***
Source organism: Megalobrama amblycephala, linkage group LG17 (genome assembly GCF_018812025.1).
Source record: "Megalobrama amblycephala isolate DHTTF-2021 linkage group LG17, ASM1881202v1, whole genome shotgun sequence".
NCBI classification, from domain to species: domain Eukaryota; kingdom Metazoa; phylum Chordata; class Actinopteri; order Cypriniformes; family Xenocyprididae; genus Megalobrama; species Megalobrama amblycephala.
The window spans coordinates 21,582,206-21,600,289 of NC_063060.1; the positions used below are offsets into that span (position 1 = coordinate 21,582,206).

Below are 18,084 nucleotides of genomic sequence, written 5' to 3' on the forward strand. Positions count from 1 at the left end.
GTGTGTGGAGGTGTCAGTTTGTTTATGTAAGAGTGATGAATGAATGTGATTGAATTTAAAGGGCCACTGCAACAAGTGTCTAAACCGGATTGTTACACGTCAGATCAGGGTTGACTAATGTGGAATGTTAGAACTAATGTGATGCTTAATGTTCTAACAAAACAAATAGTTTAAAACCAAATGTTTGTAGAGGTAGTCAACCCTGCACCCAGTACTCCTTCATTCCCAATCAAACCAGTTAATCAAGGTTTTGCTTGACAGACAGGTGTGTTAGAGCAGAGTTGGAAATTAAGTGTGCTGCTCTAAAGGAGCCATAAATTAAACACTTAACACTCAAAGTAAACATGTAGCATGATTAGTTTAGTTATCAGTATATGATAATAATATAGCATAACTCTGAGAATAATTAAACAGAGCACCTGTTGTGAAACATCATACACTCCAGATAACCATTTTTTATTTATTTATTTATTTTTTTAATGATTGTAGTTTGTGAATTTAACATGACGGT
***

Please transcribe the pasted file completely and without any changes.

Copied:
Source organism: Megalobrama amblycephala, linkage group LG17 (genome assembly GCF_018812025.1).
Source record: "Megalobrama amblycephala isolate DHTTF-2021 linkage group LG17, ASM1881202v1, whole genome shotgun sequence".
NCBI classification, from domain to species: domain Eukaryota; kingdom Metazoa; phylum Chordata; class Actinopteri; order Cypriniformes; family Xenocyprididae; genus Megalobrama; species Megalobrama amblycephala.
The window spans coordinates 21,582,206-21,600,289 of NC_063060.1; the positions used below are offsets into that span (position 1 = coordinate 21,582,206).

Below are 18,084 nucleotides of genomic sequence, written 5' to 3' on the forward strand. Positions count from 1 at the left end.
GTGTGTGGAGGTGTCAGTTTGTTTATGTAAGAGTGATGAATGAATGTGATTGAATTTAAAGGGCCACTGCAACAAGTGTCTAAACCGGATTGTTACACGTCAGATCAGGGTTGACTAATGTGGAATGTTAGAACTAATGTGATGCTTAATGTTCTAACAAAACAAATAGTTTAAAACCAAATGTTTGTAGAGGTAGTCAACCCTGCACCCAGTACTCCTTCATTCCCAATCAAACCAGTTAATCAAGGTTTTGCTTGACAGACAGGTGTGTTAGAGCAGAGTTGGAAATTAAGTGTGCTGCTCTAAAGGAGCCATAAATTAAACACTTAACACTCAAAGTAAACATGTAGCATGATTAGTTTAGTTATCAGTATATGATAATAATATAGCATAACTCTGAGAATAATTAAACAGAGCACCTGTTGTGAAACATCATACACTCCAGATAACCATTTTTTATTTATTTATTTATTTTTTTAATGATTGTAGTTTGTGAATTTAACATGACGGT